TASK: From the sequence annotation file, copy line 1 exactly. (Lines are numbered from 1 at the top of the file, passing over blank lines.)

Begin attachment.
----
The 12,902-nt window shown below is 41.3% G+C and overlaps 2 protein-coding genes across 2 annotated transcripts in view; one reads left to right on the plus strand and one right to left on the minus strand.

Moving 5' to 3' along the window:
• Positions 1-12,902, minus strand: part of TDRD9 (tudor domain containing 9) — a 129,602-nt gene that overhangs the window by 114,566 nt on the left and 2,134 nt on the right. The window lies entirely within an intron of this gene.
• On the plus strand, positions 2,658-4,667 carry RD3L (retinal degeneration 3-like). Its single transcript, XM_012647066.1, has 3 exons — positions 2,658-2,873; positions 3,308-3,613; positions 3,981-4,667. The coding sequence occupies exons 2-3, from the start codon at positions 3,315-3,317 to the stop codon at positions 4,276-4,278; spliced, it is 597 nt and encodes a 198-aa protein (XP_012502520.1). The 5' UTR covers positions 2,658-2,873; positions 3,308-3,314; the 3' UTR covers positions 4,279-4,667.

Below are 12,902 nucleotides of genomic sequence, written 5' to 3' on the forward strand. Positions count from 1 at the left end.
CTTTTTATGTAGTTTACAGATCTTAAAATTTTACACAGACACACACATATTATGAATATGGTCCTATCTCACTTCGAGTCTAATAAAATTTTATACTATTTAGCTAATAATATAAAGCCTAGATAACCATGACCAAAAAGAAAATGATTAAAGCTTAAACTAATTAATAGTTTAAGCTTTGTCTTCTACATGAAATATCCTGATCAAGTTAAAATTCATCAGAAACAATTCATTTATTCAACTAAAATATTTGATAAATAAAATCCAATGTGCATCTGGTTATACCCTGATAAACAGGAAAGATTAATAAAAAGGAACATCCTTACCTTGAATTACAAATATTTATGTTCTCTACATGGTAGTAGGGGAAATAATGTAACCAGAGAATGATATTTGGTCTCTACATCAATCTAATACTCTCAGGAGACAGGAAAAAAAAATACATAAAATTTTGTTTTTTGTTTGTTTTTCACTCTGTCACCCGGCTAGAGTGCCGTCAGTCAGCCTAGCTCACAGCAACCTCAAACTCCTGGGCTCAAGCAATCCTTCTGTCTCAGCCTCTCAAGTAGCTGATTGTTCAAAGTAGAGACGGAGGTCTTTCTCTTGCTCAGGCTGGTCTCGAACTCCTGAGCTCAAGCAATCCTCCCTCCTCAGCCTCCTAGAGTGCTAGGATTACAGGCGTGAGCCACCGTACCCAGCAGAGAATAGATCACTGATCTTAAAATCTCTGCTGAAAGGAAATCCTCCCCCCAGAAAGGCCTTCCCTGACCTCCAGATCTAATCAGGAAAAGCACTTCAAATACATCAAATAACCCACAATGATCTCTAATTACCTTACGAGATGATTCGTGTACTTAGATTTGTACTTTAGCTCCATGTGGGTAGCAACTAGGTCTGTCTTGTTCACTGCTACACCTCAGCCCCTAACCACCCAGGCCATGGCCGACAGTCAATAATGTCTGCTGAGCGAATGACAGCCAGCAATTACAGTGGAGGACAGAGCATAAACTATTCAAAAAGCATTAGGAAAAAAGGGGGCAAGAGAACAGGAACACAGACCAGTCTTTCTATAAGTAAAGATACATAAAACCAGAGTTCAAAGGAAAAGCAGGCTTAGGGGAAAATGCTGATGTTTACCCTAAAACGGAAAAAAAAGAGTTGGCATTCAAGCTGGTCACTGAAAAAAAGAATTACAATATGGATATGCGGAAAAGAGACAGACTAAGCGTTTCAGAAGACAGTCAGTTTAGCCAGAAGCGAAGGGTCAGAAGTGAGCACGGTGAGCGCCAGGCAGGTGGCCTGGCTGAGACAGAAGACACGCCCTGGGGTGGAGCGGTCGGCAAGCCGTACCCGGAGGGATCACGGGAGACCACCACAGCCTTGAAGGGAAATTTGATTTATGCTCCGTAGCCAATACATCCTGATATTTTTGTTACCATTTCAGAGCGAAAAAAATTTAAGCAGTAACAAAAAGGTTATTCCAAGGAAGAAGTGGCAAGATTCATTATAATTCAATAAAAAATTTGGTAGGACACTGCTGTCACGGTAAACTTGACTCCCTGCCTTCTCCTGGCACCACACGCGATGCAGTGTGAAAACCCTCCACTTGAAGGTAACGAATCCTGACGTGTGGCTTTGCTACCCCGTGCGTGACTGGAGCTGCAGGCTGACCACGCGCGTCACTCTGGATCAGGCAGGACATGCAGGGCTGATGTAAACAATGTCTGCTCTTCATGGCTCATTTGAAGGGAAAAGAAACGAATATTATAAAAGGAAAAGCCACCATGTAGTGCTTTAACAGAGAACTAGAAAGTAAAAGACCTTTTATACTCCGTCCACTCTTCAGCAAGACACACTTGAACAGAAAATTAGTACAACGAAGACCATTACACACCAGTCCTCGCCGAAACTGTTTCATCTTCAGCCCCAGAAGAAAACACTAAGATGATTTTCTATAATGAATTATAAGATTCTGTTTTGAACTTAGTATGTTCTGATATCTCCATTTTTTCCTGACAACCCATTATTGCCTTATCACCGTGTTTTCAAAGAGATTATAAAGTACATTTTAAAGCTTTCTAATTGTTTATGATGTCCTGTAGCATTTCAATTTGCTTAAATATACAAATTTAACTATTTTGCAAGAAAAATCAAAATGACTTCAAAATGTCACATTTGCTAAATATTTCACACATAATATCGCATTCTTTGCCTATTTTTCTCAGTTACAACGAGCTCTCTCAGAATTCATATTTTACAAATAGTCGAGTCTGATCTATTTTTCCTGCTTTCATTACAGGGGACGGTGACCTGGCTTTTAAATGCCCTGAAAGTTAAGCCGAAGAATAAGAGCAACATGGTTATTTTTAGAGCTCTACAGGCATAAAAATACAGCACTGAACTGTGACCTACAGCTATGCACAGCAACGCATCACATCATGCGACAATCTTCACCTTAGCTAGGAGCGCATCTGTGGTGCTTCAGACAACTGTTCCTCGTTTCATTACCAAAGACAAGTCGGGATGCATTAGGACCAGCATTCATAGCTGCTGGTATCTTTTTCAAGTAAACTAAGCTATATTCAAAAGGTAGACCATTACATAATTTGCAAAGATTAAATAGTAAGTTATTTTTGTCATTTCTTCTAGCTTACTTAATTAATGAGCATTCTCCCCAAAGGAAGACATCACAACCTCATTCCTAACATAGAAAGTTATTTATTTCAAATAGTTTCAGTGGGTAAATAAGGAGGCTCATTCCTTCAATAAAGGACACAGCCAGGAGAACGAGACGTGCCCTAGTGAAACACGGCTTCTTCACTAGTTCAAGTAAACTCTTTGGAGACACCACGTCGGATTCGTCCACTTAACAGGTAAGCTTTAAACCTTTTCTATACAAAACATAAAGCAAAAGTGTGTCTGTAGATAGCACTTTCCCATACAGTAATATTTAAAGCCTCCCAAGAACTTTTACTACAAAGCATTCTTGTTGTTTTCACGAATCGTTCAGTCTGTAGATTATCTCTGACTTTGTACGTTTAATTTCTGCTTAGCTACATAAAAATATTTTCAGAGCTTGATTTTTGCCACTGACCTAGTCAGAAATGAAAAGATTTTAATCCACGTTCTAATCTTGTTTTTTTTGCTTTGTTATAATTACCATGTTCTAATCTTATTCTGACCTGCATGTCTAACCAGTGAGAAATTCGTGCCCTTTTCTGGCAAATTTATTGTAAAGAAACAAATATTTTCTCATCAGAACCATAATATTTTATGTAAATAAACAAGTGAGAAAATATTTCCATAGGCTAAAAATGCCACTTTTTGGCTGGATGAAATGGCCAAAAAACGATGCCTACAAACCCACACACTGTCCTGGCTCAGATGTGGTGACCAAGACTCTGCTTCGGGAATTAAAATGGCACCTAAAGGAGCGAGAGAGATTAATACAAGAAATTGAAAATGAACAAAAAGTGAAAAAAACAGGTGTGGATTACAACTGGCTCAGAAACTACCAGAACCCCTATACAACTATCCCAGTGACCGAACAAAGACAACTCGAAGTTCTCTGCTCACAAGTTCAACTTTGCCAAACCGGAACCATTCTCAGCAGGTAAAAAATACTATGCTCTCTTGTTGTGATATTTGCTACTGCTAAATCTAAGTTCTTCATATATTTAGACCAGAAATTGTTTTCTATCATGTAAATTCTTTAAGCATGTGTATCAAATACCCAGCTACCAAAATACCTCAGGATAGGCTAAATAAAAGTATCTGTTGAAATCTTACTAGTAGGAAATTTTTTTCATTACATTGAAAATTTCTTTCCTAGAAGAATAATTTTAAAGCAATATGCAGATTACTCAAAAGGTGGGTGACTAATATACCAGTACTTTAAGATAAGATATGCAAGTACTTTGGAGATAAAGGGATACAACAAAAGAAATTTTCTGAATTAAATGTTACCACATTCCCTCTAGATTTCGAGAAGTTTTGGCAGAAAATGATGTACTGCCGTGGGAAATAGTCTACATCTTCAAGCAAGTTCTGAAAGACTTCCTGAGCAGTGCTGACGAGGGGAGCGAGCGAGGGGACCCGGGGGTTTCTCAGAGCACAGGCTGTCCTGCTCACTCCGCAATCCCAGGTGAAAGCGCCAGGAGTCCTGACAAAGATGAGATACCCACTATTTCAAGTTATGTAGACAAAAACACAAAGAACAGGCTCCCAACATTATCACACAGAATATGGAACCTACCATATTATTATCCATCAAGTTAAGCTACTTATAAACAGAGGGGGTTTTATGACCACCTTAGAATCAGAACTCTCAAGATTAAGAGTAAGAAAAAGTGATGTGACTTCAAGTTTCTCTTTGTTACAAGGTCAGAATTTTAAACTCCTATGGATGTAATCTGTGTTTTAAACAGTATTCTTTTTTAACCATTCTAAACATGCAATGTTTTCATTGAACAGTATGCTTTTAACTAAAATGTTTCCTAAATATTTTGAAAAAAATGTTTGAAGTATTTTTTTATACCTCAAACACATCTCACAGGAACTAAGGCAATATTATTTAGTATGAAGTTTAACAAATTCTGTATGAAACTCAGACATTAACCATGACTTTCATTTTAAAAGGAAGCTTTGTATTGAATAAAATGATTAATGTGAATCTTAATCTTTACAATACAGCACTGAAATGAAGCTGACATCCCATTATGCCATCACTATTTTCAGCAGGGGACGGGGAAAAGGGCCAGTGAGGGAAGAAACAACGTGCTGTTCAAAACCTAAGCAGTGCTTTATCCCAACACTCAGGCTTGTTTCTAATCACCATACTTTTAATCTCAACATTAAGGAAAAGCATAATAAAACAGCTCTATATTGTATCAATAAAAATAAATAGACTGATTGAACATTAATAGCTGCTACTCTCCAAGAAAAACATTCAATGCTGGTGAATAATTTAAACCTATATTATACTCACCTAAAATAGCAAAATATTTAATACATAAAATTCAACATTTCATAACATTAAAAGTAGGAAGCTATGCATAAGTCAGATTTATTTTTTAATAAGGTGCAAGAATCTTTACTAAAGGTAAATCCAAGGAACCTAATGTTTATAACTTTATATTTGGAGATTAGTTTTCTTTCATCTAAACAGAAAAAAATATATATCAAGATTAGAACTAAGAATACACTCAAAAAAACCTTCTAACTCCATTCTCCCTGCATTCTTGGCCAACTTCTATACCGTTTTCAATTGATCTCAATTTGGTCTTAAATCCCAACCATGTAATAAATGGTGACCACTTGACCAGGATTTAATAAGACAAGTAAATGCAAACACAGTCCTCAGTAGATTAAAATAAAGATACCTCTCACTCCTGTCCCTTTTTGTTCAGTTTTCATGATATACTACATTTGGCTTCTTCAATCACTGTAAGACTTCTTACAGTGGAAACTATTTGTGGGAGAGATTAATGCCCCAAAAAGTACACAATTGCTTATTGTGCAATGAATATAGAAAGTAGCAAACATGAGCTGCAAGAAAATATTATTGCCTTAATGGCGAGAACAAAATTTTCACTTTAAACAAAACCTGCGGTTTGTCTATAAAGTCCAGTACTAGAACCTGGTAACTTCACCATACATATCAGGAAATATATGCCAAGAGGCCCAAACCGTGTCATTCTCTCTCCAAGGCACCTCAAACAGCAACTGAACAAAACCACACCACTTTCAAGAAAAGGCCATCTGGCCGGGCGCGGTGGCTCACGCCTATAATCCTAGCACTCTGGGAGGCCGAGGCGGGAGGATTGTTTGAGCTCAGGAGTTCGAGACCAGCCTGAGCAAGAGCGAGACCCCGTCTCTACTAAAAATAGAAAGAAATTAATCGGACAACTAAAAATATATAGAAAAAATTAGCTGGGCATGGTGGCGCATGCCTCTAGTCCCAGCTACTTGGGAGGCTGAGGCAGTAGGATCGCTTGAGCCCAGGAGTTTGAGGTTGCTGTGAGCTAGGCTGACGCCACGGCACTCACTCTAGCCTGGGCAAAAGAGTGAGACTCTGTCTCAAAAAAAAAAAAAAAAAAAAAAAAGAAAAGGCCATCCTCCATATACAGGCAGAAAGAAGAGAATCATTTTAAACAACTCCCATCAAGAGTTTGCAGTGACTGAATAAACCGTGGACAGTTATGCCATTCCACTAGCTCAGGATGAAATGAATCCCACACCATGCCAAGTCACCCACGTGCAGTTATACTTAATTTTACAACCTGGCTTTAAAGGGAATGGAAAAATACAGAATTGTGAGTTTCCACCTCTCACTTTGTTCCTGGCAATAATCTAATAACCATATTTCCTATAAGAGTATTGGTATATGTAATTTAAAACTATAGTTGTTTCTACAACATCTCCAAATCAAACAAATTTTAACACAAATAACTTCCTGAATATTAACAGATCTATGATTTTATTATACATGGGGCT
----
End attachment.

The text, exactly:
The 12,902-nt window shown below is 41.3% G+C and overlaps 2 protein-coding genes across 2 annotated transcripts in view; one reads left to right on the plus strand and one right to left on the minus strand.